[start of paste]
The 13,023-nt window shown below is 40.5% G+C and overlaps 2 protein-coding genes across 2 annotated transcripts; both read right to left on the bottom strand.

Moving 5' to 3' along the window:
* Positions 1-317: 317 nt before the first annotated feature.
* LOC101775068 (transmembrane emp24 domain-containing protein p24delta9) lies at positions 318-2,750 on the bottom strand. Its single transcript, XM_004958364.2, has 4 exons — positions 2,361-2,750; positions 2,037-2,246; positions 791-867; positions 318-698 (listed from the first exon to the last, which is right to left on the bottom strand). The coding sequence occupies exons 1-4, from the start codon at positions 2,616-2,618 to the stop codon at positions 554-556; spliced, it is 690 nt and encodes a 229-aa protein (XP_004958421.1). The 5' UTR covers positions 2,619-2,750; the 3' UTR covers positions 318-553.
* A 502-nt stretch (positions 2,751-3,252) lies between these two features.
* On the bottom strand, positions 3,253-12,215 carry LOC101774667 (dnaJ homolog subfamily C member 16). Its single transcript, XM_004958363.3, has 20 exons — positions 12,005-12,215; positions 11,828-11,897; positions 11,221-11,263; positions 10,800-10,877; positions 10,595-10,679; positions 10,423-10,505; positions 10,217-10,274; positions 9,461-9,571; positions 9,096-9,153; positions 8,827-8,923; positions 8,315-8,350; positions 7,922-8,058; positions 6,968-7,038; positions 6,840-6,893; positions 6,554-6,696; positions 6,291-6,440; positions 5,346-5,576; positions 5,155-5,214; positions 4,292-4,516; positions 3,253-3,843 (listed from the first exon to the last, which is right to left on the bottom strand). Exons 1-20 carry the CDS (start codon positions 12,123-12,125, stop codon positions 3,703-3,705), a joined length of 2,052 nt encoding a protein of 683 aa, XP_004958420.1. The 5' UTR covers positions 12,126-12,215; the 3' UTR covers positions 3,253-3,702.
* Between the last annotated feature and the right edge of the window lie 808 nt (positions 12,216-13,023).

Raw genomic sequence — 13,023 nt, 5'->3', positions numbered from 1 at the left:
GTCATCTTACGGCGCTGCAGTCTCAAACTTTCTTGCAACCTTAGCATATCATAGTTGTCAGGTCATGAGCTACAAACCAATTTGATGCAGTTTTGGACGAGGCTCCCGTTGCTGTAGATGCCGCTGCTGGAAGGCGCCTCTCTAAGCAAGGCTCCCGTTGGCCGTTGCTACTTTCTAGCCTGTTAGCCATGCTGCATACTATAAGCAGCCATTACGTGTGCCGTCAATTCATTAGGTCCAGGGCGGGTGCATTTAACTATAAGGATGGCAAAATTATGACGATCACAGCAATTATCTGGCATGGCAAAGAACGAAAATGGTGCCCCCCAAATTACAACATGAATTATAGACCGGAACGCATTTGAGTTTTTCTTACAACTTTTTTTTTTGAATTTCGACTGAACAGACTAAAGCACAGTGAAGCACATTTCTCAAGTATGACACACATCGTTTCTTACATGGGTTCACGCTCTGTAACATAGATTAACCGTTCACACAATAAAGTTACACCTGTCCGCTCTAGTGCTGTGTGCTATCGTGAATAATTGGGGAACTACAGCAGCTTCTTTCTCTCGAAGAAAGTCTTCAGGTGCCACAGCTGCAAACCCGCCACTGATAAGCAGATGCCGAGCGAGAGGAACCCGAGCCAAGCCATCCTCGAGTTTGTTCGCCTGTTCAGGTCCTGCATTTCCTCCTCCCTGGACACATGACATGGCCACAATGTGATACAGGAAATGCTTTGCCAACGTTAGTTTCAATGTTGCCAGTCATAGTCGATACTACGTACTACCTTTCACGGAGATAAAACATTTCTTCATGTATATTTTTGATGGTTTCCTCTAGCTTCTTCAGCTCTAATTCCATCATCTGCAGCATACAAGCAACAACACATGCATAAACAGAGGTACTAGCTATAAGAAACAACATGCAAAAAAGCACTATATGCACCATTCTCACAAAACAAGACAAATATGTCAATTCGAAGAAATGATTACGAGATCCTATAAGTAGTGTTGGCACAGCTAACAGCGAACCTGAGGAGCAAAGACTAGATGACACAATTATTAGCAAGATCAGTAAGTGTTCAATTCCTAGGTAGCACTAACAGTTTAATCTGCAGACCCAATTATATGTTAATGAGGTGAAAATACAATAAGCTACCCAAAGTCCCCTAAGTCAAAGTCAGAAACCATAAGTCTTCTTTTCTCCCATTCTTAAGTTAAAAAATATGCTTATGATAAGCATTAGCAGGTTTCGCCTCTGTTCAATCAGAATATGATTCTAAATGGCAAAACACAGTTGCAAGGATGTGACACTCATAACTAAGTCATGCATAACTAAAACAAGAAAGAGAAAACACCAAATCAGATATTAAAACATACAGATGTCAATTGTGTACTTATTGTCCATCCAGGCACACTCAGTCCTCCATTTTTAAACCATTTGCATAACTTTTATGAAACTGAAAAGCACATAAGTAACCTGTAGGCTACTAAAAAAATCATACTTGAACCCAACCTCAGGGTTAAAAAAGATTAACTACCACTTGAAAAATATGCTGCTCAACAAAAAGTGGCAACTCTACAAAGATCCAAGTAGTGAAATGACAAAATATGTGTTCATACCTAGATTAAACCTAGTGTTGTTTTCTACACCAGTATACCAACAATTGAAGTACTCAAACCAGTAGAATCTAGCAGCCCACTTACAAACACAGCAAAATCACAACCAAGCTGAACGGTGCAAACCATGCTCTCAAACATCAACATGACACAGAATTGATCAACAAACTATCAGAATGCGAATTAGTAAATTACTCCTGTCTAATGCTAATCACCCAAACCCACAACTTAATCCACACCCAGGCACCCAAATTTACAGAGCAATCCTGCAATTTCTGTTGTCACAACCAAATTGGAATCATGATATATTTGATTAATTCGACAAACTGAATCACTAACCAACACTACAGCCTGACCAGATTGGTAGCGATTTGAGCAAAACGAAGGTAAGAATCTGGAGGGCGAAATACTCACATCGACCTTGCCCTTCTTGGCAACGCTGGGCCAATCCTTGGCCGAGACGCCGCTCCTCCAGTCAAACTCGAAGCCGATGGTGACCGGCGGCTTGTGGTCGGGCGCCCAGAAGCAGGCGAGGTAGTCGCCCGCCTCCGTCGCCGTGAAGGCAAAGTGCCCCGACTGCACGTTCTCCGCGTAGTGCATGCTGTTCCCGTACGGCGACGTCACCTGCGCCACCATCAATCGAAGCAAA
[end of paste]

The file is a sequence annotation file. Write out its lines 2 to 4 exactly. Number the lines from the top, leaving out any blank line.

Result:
Moving 5' to 3' along the window:
* Positions 1-317: 317 nt before the first annotated feature.
* LOC101775068 (transmembrane emp24 domain-containing protein p24delta9) lies at positions 318-2,750 on the bottom strand. Its single transcript, XM_004958364.2, has 4 exons — positions 2,361-2,750; positions 2,037-2,246; positions 791-867; positions 318-698 (listed from the first exon to the last, which is right to left on the bottom strand). The coding sequence occupies exons 1-4, from the start codon at positions 2,616-2,618 to the stop codon at positions 554-556; spliced, it is 690 nt and encodes a 229-aa protein (XP_004958421.1). The 5' UTR covers positions 2,619-2,750; the 3' UTR covers positions 318-553.